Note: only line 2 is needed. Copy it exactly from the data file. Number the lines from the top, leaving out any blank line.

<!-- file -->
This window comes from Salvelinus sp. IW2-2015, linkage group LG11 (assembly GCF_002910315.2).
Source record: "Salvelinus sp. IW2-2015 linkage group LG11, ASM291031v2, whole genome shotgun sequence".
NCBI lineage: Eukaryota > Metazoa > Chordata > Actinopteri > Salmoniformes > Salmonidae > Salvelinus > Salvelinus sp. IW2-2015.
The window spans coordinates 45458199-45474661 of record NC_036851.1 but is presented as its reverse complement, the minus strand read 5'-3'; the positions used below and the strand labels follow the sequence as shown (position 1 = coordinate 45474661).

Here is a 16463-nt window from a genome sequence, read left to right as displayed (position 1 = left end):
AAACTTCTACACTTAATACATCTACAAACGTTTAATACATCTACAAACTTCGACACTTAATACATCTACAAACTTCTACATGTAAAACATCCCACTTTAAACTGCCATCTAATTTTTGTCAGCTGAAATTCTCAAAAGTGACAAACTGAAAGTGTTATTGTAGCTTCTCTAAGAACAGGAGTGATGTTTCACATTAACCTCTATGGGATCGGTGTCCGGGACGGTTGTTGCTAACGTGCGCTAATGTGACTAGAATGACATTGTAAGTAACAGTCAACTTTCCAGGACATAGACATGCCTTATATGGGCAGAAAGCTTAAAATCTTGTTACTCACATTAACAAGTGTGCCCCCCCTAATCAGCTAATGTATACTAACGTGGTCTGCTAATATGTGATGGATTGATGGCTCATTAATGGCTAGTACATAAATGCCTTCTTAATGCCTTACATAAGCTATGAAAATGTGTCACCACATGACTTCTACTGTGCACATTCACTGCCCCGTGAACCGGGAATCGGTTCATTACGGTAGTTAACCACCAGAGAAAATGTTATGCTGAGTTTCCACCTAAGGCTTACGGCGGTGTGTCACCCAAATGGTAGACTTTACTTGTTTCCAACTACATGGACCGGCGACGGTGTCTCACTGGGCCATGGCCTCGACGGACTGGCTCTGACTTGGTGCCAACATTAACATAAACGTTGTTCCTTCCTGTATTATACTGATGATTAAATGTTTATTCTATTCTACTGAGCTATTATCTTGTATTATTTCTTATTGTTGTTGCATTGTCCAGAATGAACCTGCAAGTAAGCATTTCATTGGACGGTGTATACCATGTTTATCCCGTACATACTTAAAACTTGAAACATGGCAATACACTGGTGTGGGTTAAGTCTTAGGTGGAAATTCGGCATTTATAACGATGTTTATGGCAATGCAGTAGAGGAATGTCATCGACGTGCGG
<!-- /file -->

Source record: "Salvelinus sp. IW2-2015 linkage group LG11, ASM291031v2, whole genome shotgun sequence".